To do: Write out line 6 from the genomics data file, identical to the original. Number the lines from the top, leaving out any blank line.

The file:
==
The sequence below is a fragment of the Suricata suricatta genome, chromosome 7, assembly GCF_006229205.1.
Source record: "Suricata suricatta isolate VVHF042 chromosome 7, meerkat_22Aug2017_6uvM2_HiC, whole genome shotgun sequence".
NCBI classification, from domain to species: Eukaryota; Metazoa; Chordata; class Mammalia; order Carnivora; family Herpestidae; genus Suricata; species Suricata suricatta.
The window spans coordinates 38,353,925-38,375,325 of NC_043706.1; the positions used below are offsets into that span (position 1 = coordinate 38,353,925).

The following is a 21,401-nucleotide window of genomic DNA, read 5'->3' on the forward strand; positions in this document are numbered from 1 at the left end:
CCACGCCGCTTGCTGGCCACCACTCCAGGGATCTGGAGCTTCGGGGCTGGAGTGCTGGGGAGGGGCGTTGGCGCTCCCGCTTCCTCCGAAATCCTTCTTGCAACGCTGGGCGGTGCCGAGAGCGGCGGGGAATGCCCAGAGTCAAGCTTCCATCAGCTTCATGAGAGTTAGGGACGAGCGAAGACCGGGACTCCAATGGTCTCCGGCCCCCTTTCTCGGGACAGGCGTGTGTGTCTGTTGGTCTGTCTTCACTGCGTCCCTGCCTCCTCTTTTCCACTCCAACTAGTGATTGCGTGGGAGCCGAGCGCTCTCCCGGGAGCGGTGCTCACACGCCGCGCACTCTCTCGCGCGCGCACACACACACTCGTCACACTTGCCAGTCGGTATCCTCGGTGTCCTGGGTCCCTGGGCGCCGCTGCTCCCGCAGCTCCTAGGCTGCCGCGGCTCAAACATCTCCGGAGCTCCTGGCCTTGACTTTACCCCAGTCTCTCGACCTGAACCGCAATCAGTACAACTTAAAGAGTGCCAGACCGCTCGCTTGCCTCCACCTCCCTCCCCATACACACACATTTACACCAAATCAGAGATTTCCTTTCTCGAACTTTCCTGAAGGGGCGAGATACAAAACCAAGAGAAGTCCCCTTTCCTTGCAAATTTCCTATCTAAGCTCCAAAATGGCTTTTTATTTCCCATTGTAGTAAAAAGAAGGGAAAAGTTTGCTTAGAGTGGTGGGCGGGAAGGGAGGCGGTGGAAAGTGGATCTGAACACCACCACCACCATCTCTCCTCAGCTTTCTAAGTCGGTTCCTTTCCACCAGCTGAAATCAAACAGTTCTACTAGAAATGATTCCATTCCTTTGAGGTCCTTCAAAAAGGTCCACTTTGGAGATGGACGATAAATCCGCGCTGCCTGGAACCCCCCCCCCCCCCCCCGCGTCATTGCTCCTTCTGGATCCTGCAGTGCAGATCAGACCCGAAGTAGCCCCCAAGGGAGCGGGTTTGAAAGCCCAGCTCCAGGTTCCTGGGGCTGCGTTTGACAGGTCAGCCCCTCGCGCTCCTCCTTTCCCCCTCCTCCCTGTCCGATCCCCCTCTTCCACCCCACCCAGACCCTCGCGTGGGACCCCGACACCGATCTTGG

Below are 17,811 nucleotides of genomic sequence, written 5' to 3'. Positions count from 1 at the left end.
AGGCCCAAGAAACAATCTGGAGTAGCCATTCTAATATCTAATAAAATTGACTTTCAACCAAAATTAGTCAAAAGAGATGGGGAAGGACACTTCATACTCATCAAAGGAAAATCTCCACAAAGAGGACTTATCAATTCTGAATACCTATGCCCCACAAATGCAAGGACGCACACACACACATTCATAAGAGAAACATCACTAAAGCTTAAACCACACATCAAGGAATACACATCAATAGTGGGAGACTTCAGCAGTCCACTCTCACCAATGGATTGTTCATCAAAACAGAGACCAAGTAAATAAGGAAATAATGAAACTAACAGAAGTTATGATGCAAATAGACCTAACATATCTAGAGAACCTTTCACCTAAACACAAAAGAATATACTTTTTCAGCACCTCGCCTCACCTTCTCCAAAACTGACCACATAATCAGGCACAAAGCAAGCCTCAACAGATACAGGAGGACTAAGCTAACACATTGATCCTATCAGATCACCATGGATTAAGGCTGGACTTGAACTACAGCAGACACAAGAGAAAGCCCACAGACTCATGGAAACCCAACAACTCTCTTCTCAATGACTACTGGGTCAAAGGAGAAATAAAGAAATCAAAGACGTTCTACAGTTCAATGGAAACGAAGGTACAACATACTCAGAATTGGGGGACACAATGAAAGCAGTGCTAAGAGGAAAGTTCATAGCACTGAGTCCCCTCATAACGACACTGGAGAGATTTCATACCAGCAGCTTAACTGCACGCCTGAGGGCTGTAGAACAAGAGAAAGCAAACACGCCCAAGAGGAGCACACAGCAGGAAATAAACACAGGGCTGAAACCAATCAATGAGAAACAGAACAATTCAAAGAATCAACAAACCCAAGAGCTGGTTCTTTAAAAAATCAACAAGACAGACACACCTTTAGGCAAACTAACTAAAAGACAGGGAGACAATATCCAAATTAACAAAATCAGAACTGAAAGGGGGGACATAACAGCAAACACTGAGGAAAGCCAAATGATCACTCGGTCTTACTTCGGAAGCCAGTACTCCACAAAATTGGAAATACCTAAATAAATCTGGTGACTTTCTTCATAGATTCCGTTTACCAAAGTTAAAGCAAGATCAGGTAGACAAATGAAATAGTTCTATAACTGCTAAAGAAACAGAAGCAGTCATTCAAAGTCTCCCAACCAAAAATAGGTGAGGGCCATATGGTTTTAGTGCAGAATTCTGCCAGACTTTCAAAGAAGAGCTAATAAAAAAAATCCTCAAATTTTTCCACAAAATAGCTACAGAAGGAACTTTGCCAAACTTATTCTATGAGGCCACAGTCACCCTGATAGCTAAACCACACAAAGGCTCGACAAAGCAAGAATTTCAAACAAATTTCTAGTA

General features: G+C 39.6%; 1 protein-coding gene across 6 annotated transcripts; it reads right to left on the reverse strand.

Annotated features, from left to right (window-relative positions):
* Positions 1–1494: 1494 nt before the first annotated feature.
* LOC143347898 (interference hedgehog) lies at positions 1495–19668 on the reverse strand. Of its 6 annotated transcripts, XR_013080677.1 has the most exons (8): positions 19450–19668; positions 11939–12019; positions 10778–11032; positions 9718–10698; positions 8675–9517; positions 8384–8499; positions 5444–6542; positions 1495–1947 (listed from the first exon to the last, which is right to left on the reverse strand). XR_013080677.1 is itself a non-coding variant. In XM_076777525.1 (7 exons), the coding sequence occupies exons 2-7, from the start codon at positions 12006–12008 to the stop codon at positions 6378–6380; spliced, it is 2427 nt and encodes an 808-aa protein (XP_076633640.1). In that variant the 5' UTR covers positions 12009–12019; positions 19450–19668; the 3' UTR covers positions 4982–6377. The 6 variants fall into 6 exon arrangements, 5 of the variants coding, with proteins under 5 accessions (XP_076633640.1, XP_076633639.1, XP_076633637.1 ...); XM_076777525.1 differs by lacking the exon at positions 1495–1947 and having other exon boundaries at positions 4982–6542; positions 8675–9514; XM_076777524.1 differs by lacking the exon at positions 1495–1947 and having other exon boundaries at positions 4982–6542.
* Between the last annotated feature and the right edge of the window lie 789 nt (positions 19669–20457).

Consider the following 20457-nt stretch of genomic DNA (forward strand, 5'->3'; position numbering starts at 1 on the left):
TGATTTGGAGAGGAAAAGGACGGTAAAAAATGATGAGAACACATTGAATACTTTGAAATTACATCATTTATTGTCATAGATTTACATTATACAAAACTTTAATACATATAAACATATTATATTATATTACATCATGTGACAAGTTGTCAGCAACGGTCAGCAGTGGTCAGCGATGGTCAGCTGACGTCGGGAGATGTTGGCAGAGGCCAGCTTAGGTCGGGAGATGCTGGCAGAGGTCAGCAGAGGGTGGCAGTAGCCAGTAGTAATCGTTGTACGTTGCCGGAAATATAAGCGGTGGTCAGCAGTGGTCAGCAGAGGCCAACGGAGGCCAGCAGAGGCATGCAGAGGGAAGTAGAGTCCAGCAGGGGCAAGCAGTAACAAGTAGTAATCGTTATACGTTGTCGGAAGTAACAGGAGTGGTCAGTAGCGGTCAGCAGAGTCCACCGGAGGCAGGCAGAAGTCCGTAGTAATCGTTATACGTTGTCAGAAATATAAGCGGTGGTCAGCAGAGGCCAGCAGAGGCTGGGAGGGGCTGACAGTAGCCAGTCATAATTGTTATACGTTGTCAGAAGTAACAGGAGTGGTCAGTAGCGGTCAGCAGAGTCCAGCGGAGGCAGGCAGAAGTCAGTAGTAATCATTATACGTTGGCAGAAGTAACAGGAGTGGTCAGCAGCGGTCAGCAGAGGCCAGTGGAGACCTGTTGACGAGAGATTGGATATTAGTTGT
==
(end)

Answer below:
CCACGCCGCTTGCTGGCCACCACTCCAGGGATCTGGAGCTTCGGGGCTGGAGTGCTGGGGAGGGGCGTTGGCGCTCCCGCTTCCTCCGAAATCCTTCTTGCAACGCTGGGCGGTGCCGAGAGCGGCGGGGAATGCCCAGAGTCAAGCTTCCATCAGCTTCATGAGAGTTAGGGACGAGCGAAGACCGGGACTCCAATGGTCTCCGGCCCCCTTTCTCGGGACAGGCGTGTGTGTCTGTTGGTCTGTCTTCACTGCGTCCCTGCCTCCTCTTTTCCACTCCAACTAGTGATTGCGTGGGAGCCGAGCGCTCTCCCGGGAGCGGTGCTCACACGCCGCGCACTCTCTCGCGCGCGCACACACACACTCGTCACACTTGCCAGTCGGTATCCTCGGTGTCCTGGGTCCCTGGGCGCCGCTGCTCCCGCAGCTCCTAGGCTGCCGCGGCTCAAACATCTCCGGAGCTCCTGGCCTTGACTTTACCCCAGTCTCTCGACCTGAACCGCAATCAGTACAACTTAAAGAGTGCCAGACCGCTCGCTTGCCTCCACCTCCCTCCCCATACACACACATTTACACCAAATCAGAGATTTCCTTTCTCGAACTTTCCTGAAGGGGCGAGATACAAAACCAAGAGAAGTCCCCTTTCCTTGCAAATTTCCTATCTAAGCTCCAAAATGGCTTTTTATTTCCCATTGTAGTAAAAAGAAGGGAAAAGTTTGCTTAGAGTGGTGGGCGGGAAGGGAGGCGGTGGAAAGTGGATCTGAACACCACCACCACCATCTCTCCTCAGCTTTCTAAGTCGGTTCCTTTCCACCAGCTGAAATCAAACAGTTCTACTAGAAATGATTCCATTCCTTTGAGGTCCTTCAAAAAGGTCCACTTTGGAGATGGACGATAAATCCGCGCTGCCTGGAACCCCCCCCCCCCCCCCCGCGTCATTGCTCCTTCTGGATCCTGCAGTGCAGATCAGACCCGAAGTAGCCCCCAAGGGAGCGGGTTTGAAAGCCCAGCTCCAGGTTCCTGGGGCTGCGTTTGACAGGTCAGCCCCTCGCGCTCCTCCTTTCCCCCTCCTCCCTGTCCGATCCCCCTCTTCCACCCCACCCAGACCCTCGCGTGGGACCCCGACACCGATCTTGG